The New Atheists subscribe to some version or other of scientism as their criterion for rational belief. According to scientism, empirical science is the only source of our knowledge of the world (strong scientism) or, more moderately, the best source of rational belief about the way things are (weak scientism). Harris and Dawkins are quite explicit about this. Harris equates a genuinely rational approach to spiritual and ethical questions with a scientific approach to these sorts of questions. Dawkins insists that the presence or absence of a creative super-intelligence is a scientific question. The New Atheists also affirm evidentialism, the claim that a belief can be epistemically justified only if it is based on adequate evidence. The conjunction of scientism and evidentialism entails that a belief can be justified only if it is based on adequate scientific evidence. The New Atheists’ conclusion that belief in God is unjustified follows, then, from their addition of the claim that there is inadequate scientific evidence for God’s existence (and even adequate scientific evidence for God’s non-existence). Dawkins argues that the “God Hypothesis” the claim that there exists a superhuman, supernatural intelligence who deliberately designed and created the universe, is “founded on local traditions of private revelation rather than evidence” (2006, pp. 31-32). Given these New Atheist epistemological assumptions (and their consequences for religious epistemology), it is not surprising that some criticism of their views has included questions about whether there is adequate scientific support for scientism and whether there is adequate evidence for evidentialism.[4]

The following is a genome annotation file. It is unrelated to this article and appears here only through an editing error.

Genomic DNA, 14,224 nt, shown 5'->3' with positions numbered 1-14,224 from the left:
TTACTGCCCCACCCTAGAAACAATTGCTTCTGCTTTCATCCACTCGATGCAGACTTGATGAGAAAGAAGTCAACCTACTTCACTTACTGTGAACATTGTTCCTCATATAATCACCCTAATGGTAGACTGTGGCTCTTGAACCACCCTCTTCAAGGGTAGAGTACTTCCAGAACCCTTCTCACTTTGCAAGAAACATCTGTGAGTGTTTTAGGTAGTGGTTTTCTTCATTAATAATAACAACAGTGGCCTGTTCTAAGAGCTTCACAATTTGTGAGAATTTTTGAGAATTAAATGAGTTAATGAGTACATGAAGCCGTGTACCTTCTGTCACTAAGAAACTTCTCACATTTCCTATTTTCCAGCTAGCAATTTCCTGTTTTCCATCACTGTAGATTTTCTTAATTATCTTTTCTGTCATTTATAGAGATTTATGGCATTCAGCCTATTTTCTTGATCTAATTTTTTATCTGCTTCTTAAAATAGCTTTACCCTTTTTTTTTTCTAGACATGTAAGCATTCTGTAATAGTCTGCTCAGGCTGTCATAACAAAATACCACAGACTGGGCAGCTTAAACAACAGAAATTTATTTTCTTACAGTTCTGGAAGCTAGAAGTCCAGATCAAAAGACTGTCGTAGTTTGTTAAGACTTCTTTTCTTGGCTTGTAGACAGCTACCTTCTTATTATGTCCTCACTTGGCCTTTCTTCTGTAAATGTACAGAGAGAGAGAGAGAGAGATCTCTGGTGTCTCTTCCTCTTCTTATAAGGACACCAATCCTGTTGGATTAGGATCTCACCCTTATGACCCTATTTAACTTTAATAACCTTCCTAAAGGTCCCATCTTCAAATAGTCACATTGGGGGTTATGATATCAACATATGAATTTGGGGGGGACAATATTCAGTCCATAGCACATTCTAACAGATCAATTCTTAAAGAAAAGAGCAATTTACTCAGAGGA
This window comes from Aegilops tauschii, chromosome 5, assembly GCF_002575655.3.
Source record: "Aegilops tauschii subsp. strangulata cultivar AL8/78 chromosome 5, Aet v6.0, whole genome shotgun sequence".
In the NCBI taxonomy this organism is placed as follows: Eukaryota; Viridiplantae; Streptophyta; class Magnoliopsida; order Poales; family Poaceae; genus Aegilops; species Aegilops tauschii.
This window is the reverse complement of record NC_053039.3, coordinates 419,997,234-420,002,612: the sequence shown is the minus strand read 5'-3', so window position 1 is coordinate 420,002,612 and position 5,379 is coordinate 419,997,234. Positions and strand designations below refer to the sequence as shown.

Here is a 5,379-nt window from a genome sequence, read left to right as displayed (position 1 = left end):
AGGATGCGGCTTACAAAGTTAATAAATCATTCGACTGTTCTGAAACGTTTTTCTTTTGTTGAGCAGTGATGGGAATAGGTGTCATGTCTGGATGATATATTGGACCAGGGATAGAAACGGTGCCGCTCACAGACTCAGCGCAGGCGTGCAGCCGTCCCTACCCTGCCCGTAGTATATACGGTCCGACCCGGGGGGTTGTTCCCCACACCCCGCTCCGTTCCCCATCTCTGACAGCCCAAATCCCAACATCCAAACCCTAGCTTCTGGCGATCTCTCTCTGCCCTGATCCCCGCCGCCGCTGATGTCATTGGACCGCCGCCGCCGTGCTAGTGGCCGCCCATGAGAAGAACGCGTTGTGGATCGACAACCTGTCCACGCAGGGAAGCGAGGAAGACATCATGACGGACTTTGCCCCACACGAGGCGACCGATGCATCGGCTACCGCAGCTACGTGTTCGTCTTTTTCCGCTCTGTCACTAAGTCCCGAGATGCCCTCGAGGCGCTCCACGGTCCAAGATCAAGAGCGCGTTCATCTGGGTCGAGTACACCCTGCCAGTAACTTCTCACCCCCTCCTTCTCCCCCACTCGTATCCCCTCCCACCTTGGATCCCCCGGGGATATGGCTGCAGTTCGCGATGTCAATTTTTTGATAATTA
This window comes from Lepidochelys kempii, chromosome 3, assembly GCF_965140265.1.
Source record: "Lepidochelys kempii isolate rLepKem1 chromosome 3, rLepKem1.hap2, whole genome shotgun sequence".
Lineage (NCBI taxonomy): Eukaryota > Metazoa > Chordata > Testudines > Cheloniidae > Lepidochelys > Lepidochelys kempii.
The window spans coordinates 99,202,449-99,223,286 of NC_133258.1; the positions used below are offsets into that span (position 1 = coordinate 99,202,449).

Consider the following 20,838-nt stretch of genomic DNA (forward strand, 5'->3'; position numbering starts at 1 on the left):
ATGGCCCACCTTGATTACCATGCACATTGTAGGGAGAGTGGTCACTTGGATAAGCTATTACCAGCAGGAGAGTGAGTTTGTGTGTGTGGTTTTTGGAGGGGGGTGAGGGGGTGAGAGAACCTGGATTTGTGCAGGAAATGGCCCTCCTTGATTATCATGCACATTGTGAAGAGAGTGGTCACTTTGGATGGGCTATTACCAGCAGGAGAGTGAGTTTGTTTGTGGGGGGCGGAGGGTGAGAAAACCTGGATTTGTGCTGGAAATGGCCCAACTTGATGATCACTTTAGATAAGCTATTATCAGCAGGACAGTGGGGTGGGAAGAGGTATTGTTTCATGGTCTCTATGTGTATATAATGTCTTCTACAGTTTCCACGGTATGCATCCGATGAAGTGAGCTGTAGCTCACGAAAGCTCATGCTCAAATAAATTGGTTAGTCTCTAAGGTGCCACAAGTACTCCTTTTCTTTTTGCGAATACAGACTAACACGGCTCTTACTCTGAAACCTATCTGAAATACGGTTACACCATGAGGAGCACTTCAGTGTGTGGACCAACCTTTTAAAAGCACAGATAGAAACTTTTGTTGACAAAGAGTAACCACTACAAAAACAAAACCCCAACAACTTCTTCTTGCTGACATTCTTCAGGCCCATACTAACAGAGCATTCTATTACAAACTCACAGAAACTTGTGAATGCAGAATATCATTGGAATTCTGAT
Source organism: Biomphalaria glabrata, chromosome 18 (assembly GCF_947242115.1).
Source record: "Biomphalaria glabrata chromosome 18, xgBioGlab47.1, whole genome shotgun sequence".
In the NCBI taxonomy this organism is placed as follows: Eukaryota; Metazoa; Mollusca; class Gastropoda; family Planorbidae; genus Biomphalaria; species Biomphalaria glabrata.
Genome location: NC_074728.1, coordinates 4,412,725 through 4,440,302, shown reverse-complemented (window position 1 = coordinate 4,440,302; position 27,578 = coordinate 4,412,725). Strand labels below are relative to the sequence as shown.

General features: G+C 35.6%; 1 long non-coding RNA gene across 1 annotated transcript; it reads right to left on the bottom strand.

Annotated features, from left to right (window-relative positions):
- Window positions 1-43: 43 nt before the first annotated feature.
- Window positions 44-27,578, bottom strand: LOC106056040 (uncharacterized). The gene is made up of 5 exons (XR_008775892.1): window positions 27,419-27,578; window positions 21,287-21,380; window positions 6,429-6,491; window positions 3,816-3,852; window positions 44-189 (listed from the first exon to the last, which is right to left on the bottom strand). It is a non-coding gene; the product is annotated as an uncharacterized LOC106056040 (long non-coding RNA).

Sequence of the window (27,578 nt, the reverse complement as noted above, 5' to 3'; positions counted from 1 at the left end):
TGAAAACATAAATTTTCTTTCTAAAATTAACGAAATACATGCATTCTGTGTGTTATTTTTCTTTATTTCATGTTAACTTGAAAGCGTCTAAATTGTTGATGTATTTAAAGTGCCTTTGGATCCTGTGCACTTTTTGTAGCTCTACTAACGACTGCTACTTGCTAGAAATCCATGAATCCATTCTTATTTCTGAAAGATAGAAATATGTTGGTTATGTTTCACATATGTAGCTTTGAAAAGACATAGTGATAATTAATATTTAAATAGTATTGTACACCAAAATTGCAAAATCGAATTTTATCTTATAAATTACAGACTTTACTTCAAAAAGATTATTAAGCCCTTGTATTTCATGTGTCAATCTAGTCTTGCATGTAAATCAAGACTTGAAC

Take the view point of Richard Dawkins in his most celebrated work The God Delusion[5]

The argument from improbability is the big one. In the traditional guise of the argument from design, it is easily today’s most popular argument offered in favor of the existence of God, and it is seen, by an amazingly large number of theists, as completely and utterly convincing. It is indeed a very strong, and, I suspect, unanswerable argument—but in precisely the opposite direction form the theist’s intension. The argument from improbability, properly deployed, comes close to proving that God does not exist…[6]

This quotation tells us several very important things about the major leader of the new atheist movement thinks. The first thing this quotation tells us is that Dawkins views evolution as an atheist territory, he doesn’t think of evolution as a theistic possibility, he can only conceive of belief in God being the domain of people who can’t understand evolution. He thinks of God belief as strictly creationist territory. He basically says as much in following up this quotation above he talks about the analogy of a 747 being assembled by random chance from a junk yard. “This in a nutshell is the creationist favorite argument.”[7] He doesn’t say there are other theological views and he doesn’t deal with them, as though they don’t exist. One might forgive this tendency if he thinks liberal theology is just out of the main stream and thus beyond the focus of the popular audience. Nevertheless he goes even further, “It turns out to be the God hypothesis that tries to get the free lunch…however statistically improbable the entity you seek to explain by evoking a designer, the designer himself has got to be at least as improbable. God is the ultimate 747.”[8]